• the root URL defined in the destination
  • the relative URL defined just now /V2/Northwind/Northwind.svc
  • the well-known $metadata suffix

In other words, it’s this URL:$metadata

The result is a useful display of the entity sets defined in that metadata document:

service details in the form of a list of entity sets
Which of these are listed as entity sets in the OData service?
Step 5: Explore the OData service

Beyond showing simple list of entity sets in the OData service you specified, the SAP Web IDE offers a way to explore it in more detail.

Select the Show Details button to start the exploration.

show details button

Initially, an overview of the service details is shown.

service detail overview

But selecting the Diagram tab, as shown, will display a small version of an entity relationship diagram. Choose the open full screen button (indicated) to get a better view.

diagram option and button to open in full screen

This will result in a large display of the entity relationship diagram that you can zoom in & out of and pan around, to inspect the detail of each entity type. Properties and navigation is included, with annotated relationships between the entity types where appropriate.

entity relationship diagram

The entity relationship diagram feature is a great way to explore the OData service you’re about to use in your app.

When you’re ready, move on to the next step in the wizard.

The Customer entity type is related to which of the following other entity types?
Step 6: Customize the template

Now it’s time to specify what data you want your app to display. This is done in the “Template Customization” step of the wizard.

template customization step

For App Type specify Standalone App; this keeps things simple at this stage. The alternative is to specify the app as an SAP Fiori Launchpad Component, which is often what you want when developing apps to run within an SAP Fiori launchpad, but it will only distract from the topic of this tutorial, so choosing a simple standalone index.html based app will be fine here.

The rest of the fields in this step are related to places in the actual worklist presentation of data in the app. You’ll see a small, annotated display in this wizard step that shows where each of the pieces of data will appear when the app is run.

What’s special about this step in the wizard is that the choices for each of the rest of the fields are determined from the SAP Web IDE’s automatic interpretation of the OData metadata document.

First, the choices for the Object Collection field are the entity sets defined in the metadata: Alphabetical_list_of_products, Categories, Category_Sales_for_1997, and so on. Choose Products.

Following this, the value of ProductID is automatically inserted into the Object Collection ID field. This is because the Product entity type, upon which the selected Products entity set is based, has ProductID specified as the key property.

In OData, the terms “entity set” and “collection” are used interchangeably.

Similarly, various values are presented as possible choices for the Object Title field. These values are the different properties from the Product entity type. Choose ProductName.

There are two other fields, Object Numeric Attribute and Object Unit of Measure, both optional. The values of the properties specified for these fields will appear on the right side of the app, as shown in the annotated display. For the Object Numeric Attribute field, choose the UnitPrice property, and leave the Object Unit of Measure blank, because in the definition of the Product entity type in this Northwind OData service there happens to be no relevant unit of measure property.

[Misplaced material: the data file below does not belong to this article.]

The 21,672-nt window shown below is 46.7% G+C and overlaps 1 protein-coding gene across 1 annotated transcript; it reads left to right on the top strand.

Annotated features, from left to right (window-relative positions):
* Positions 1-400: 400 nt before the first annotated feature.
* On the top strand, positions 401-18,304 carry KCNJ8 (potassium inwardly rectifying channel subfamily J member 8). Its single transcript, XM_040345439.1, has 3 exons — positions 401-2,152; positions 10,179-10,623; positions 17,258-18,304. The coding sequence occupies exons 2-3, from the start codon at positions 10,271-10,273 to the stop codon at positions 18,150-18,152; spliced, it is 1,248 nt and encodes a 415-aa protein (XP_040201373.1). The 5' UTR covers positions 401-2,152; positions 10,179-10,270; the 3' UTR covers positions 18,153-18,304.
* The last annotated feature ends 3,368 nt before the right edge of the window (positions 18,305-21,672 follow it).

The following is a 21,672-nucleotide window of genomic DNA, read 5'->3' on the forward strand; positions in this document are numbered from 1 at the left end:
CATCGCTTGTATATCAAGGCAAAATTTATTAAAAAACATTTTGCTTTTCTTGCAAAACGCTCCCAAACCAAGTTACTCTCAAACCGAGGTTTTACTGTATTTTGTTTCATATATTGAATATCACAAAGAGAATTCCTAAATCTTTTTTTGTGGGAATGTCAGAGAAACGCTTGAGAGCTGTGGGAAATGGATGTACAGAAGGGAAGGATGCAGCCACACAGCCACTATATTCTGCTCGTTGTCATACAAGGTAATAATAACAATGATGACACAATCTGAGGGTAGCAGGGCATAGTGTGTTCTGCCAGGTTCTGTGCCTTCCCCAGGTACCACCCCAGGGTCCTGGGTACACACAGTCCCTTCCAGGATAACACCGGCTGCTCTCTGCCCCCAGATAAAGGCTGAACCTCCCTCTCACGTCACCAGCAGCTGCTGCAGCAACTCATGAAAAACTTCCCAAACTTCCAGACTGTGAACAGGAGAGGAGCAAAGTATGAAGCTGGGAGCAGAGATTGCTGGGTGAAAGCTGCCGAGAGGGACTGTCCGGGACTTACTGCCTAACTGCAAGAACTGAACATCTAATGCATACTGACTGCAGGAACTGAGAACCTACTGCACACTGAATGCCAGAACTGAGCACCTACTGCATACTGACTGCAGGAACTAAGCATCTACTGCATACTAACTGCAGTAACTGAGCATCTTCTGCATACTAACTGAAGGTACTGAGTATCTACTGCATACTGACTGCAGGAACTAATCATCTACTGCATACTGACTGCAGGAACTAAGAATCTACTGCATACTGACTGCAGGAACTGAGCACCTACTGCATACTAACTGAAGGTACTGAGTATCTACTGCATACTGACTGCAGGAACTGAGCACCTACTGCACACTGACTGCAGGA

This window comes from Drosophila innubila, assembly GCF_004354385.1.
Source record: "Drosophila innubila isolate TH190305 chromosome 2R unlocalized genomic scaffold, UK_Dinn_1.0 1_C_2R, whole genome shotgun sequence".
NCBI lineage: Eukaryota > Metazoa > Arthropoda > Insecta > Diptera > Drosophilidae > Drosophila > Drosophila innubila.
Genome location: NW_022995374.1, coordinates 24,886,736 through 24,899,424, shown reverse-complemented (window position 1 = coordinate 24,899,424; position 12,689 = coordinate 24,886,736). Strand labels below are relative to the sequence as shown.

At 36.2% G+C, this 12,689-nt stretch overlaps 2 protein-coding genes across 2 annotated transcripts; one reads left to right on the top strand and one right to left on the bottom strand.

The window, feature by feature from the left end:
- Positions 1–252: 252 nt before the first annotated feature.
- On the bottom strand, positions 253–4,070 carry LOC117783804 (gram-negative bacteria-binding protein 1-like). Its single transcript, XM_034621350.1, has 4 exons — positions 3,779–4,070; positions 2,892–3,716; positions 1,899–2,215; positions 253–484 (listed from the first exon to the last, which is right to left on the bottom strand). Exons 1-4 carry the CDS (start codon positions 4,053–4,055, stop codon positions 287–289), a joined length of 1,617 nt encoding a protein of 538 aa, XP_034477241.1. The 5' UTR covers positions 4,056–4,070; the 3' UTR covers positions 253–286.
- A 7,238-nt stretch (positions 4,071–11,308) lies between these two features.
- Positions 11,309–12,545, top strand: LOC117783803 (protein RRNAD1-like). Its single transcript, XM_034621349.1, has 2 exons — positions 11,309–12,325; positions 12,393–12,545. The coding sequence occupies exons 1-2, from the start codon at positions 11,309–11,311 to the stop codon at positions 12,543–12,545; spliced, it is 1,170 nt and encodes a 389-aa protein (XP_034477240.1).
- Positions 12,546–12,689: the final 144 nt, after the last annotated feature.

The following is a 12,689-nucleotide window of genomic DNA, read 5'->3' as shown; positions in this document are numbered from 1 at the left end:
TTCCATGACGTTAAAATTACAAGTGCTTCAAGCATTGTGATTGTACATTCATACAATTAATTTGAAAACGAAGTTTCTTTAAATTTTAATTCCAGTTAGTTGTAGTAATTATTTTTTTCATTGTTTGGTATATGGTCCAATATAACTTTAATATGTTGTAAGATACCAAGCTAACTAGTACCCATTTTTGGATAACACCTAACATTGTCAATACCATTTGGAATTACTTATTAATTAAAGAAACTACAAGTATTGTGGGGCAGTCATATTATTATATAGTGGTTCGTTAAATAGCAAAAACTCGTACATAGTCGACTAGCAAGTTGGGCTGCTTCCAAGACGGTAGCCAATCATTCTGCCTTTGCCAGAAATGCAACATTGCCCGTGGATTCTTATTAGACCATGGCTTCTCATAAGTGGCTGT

This is what you should end up with:

completed template customization step

If you had chosen a different template that expressed a relationship between two entity types, such as a Master-Detail template, you would also see the choice for the secondary object being restricted to those entity types that were related to the primary entity type chosen (e.g. Order and Order_Detail).

When you’re ready, select Finish to end the wizard.

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Step 7: Modify the Worklist view

After the wizard completes, you should end up with a project folder called ProductData in your workspace.

In mid-2018, the SAP Web IDE gained a Workspace Manager feature, allowing you to create, name and manage multiple workspaces. In screenshots here and elsewhere, the name of the workspace (at the root of the workspace tree) may differ from what you see in your own SAP Web IDE instance. The default name is Workspace whereas here the screenshots are from within the author’s workspace called ODataFoundations.

Before running the app, add a unit of measure to the display of the UnitPrice property you specified in the previous step. Expand the files and folders in the newly created project to find the Worklist.view.xml file in the webapp/view/ folder, and use the context menu to open it with the layout editor, as shown:

opening the worklist view with the layout editor

In the layout editor, identify the control where the UnitPrice property is specified, select it, and the properties for that control (which is an ObjectNumber control) appear on the right hand side. In the Unit property, enter the string USD as a currency.

The Northwind data set is a good one for simple tutorials, but doesn’t contain everything a real business service would do. Currency is one of the things that is missing, so we’re just deciding here that it’s US Dollars.

adding unit of measure

Save the file with File > Save menu path (or the Save icon in the top left, above the workspace display).

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Step 8: Change the batch mode of the OData mechanism